Bush, responding to heavy pressure from Republican and Democratic lawmakers alike, commuted the prison sentences of Ignacio Ramos and Jose Compean. The two guards from El Paso, Texas, each were sentenced to more than 10 years for the shooting, which they tried to cover up. They will be released within two months.
Opposition to their convictions, sentencing and firings has simmered ever since the shooting occurred in 2005.
“After four years of fighting this, it’s taken a toll on me and my daughter, and really the whole family,” said Joe Loya, Ramos’ father-in law, who has received tens of thousands of supportive e-mails and spent much of the past two years traveling the country to speak about the case. “We wouldn’t give up. … I knew sooner or later God would come through – that finally it would happen.”
For Full Story

SURPRISE: Doesn’t Appear Bush Will Give Last Minute Pardons To Big Names Like Scooter Libby or Sen. Ted Stevens (New York Times)

Tex. U.S. Atty. Sutton Praises Bush Decision to Cut Border Agents’ Sentences But Keep Conviction

U.S. Atty. Sutton/doj photo
U.S. Atty. Sutton/doj photo

By Allan Lengel
ticklethewire.com
In a carefully worded statement, Texas U.S. Atty. Johnny Sutton  Thursday night praised Pres. Bush for cutting two Texas Border Agents’ sentences, but upholding their convictions  for shooting and wounding  a Mexican drug dealer and covering up the incident.
“Today, the President exercised his power under the Constitution to grant executive clemency to former Border Patrol Agents Jose Compean and Ignacio Ramos,” Sutton said in the statement.
“Like the trial judge and the court that reviewed the cases on appeal, President Bush found that Compean and Ramos were justly convicted of serious crimes and that their status as convicted felons should remain in place.”
After careful thought and deliberation, President Bush has concluded that Compean and Ramos have sufficiently punished, and that the remainder of their terms should be spent on supervised release. I have only the highest respect for the President’s decision to allow their convictions to stand, but to reduce the time they must spend in prison.”
The two men were serving a 10-year sentence.  They are expected to  be released within two months.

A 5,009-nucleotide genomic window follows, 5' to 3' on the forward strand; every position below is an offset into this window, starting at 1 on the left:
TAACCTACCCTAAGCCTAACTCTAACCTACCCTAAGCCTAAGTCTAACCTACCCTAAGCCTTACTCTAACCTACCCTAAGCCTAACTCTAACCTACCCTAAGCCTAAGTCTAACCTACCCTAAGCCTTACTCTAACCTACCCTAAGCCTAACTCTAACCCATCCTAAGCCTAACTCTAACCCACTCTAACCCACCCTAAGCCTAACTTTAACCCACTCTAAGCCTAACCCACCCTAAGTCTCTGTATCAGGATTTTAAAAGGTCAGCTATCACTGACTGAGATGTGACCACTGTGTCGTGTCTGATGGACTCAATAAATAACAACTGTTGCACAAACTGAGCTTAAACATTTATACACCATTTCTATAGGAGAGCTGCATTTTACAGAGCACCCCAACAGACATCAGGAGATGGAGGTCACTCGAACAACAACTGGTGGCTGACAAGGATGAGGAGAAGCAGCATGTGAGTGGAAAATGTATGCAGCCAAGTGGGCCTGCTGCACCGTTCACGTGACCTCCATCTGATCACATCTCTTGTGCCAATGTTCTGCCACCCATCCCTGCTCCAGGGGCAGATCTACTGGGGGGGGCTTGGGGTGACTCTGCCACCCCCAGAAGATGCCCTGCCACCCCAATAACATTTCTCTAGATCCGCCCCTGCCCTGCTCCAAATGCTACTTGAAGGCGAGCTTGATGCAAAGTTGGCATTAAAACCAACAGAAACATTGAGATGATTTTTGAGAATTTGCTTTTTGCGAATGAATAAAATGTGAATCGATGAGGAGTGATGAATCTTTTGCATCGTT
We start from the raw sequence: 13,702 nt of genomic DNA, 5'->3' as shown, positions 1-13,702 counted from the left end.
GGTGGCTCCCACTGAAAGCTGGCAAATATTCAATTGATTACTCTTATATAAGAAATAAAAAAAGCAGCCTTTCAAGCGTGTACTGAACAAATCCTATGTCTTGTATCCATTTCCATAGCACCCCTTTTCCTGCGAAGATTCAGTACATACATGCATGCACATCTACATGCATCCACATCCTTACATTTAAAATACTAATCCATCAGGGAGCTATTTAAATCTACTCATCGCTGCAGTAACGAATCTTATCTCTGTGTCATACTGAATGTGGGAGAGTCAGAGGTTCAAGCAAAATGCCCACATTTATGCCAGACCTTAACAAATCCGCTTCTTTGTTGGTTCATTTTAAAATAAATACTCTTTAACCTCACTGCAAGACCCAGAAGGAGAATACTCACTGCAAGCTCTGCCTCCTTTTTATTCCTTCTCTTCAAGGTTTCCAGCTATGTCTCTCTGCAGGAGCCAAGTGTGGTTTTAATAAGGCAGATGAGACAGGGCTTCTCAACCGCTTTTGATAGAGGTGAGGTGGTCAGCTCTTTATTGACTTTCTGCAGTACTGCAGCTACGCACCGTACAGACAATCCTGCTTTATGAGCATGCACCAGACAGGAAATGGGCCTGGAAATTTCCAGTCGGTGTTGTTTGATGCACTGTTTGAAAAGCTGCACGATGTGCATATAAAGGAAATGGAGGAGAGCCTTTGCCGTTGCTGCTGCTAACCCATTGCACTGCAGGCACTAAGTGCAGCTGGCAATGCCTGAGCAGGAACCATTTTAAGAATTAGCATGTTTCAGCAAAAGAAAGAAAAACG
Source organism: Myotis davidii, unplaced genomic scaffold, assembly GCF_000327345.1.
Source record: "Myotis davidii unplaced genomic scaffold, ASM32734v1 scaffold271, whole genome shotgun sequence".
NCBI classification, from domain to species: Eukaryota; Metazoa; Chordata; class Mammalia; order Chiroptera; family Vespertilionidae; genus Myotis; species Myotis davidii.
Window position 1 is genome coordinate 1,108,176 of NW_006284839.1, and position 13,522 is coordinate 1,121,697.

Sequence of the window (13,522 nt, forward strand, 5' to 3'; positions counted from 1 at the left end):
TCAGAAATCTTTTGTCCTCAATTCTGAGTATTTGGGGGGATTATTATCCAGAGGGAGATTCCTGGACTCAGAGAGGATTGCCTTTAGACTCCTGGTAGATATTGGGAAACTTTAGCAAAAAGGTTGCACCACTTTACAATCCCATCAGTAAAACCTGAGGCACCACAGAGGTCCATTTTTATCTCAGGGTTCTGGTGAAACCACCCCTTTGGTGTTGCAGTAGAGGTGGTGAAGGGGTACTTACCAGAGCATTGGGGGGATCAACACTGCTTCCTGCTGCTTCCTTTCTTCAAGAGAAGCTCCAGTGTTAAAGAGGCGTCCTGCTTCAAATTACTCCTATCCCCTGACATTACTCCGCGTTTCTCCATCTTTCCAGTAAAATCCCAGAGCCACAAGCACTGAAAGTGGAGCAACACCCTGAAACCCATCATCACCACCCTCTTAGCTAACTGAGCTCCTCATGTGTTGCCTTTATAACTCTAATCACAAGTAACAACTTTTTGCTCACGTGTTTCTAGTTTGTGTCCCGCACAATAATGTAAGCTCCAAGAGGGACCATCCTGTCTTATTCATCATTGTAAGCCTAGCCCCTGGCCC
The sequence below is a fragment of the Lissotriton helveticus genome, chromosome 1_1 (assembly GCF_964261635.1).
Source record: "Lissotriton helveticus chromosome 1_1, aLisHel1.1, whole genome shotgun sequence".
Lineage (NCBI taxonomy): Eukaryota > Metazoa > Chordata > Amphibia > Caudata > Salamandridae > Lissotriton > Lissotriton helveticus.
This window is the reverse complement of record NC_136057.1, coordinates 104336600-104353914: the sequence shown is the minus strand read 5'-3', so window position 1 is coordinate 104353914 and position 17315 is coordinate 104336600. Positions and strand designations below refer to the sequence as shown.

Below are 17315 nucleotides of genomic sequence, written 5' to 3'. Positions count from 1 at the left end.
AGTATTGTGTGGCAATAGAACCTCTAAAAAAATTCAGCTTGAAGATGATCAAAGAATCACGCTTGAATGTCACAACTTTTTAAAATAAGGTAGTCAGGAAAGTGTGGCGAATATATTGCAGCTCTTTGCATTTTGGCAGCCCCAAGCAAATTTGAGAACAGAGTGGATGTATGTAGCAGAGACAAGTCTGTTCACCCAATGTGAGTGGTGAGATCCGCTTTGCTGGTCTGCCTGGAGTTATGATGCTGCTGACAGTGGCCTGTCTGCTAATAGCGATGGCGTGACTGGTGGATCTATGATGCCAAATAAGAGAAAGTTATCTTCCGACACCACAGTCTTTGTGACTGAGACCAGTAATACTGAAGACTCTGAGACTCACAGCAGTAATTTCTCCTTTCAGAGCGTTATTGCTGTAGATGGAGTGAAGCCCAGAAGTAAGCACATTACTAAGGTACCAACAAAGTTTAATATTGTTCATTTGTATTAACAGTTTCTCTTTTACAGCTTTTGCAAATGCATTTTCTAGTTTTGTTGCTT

FBI Agent Stephen Tidwell Who Worked on D.C. Sniper and 9/11 is Calling it Quits After 25 Years


After 25 years and investigations that have included the D.C. snipercase and the Sept. 11, 2001 attacks, FBI agent J. Stephen Tidwell is calling it quits.

By LISA BEISEL
Annapolis Capitol

Crofton resident J. Stephen Tidwell has had an exciting career with the FBI since 1983.
He currently holds the bureau’s fourth-highest position, and during his career he led the investigation into Flight 77, the American Airlines flight that crashed into the Pentagon during the terrorist attacks of Sept. 11, 2001. He also was in charge of the FBI’s October 2002 sniper investigation in Washington, D.C.
In 2004, he also was the on-scene commander for the FBI during the 2004 Athens Summer Olympics.
But all that FBI excitement will end for him this month, when he retires at age 56. It will likely be replaced by some Harley riding and golfing.

For Full Story

The Deadly Mexico Drug War Continues To Trigger Concern in U.S.

The raging drug war in Mexico is causing high anxiety in the U.S.

dea photo

dea photo

By Traci Carl
The Associated Press
MEXICO CITY – Indiscriminate kidnappings. Almost daily beheadings. Gangs that mock and kill government agents.
This isn’t Iraq or Pakistan. It’s Mexico, which the U.S. government and a growing number of analysts say is becoming one of the world’s biggest security risks.
The prospect that America’s southern neighbor could melt into lawlessness provides an unexpected challenge to Barack Obama’s new government. In its latest report anticipating possible global security risks, the U.S. Joint Forces Command lumps Mexico and Pakistan together as being at risk of a “rapid and sudden collapse.”
“The Mexican possibility may seem less likely, but the government, its politicians, police and judicial infrastructure are all under sustained assault and pressure by criminal gangs and drug cartels,” the command said in the report published Nov. 25.
For Full Story